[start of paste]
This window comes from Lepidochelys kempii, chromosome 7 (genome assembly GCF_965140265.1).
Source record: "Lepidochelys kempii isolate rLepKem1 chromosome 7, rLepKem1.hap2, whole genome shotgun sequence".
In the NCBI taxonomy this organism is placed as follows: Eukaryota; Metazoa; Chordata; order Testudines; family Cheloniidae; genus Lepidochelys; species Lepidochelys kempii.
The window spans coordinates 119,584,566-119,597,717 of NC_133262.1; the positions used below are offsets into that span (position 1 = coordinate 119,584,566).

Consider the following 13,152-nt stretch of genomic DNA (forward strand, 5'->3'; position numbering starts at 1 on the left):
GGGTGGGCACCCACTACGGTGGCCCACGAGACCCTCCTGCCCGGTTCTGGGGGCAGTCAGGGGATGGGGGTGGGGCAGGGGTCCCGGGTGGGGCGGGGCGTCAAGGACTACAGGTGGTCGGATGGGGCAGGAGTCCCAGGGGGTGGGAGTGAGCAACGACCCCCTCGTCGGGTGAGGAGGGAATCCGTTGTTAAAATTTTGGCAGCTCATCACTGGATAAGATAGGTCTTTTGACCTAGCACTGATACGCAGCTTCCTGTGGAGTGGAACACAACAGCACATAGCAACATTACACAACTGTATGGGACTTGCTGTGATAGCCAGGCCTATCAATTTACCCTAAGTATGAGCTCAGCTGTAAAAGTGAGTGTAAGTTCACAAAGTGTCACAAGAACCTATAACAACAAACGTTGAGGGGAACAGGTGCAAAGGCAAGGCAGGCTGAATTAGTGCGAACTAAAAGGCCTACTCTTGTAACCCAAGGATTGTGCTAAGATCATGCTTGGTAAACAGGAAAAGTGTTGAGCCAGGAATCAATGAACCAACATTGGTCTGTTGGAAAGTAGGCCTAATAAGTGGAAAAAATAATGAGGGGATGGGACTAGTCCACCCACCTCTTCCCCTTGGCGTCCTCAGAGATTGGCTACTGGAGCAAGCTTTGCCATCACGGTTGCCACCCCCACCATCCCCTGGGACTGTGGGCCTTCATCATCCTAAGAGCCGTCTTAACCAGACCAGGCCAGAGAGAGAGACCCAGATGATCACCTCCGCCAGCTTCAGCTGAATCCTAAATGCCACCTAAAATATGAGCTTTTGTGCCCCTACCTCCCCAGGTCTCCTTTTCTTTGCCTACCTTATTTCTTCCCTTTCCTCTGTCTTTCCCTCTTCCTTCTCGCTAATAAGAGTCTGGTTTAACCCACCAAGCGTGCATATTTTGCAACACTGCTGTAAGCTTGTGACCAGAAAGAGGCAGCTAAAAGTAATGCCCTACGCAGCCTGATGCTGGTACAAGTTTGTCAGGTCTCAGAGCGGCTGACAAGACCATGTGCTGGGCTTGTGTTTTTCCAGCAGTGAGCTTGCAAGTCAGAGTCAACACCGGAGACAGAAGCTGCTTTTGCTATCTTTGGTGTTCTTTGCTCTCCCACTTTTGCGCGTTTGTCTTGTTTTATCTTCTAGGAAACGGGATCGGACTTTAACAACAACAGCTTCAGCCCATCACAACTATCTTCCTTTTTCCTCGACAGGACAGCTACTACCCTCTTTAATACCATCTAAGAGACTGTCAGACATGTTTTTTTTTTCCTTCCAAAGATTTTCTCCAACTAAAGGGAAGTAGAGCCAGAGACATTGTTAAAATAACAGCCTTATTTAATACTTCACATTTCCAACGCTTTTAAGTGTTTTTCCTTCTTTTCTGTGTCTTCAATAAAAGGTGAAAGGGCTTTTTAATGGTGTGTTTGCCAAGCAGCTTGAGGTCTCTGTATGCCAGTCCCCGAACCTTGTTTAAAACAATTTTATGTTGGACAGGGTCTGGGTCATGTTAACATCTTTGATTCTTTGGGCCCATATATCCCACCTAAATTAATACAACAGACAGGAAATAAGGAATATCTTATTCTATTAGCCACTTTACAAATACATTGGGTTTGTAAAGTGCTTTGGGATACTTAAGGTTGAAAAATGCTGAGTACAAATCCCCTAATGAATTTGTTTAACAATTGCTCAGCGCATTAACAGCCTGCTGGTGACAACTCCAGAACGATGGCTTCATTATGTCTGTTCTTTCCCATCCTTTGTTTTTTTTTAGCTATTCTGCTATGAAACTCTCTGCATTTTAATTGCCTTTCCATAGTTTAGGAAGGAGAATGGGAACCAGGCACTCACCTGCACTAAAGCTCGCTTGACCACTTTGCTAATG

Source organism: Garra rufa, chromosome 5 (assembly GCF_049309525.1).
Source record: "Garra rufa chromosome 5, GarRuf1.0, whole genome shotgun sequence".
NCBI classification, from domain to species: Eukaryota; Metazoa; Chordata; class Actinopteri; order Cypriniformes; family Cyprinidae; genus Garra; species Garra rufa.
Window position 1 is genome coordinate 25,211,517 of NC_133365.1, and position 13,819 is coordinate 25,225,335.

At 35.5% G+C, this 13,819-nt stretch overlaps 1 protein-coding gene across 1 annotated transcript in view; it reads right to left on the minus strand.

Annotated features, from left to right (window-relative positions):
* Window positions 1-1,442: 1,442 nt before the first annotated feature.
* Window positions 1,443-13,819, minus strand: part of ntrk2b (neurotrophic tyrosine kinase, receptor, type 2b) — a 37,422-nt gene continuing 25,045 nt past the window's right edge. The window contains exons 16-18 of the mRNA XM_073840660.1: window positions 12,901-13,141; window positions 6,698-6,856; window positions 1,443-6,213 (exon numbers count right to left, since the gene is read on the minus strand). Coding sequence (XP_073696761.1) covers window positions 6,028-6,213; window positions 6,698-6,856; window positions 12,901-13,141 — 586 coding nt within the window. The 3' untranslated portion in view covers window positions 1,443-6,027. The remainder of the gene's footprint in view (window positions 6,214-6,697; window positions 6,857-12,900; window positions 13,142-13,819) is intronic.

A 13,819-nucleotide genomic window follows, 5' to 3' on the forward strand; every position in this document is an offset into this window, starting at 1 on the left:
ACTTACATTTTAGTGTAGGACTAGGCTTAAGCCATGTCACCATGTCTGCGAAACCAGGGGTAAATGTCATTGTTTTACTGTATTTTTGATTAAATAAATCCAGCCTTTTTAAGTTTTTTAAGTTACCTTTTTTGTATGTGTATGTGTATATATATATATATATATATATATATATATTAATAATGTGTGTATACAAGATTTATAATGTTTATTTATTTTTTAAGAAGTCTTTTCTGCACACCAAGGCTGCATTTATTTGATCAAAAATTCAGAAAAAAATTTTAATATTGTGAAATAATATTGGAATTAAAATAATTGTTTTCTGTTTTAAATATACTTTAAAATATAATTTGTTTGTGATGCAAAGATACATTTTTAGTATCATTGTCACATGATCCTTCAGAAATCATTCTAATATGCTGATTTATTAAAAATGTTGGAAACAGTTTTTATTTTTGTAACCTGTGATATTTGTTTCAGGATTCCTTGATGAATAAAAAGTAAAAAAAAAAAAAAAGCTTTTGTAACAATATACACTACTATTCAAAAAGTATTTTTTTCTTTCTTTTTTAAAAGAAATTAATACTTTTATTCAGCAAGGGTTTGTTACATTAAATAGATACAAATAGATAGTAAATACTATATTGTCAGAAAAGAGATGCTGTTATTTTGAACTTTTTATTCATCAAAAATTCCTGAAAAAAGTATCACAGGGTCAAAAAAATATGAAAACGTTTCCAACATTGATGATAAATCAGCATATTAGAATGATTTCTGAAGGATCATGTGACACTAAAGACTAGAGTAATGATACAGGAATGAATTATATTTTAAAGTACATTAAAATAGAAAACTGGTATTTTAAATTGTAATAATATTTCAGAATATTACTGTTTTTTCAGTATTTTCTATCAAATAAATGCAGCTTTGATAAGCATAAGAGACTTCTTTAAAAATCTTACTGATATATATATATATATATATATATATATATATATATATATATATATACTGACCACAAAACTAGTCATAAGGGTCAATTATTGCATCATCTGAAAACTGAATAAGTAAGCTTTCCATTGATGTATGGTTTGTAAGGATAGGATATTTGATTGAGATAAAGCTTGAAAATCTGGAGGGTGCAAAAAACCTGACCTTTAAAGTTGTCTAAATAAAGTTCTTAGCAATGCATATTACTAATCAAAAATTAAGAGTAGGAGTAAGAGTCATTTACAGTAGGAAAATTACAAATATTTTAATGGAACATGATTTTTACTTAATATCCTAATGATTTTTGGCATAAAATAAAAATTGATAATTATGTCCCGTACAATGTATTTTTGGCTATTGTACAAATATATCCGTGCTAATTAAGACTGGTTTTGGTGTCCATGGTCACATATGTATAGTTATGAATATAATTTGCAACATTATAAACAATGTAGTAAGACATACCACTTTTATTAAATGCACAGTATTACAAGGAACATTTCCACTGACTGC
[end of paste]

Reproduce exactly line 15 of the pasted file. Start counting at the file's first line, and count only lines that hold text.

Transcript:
A 13,819-nucleotide genomic window follows, 5' to 3' on the forward strand; every position in this document is an offset into this window, starting at 1 on the left: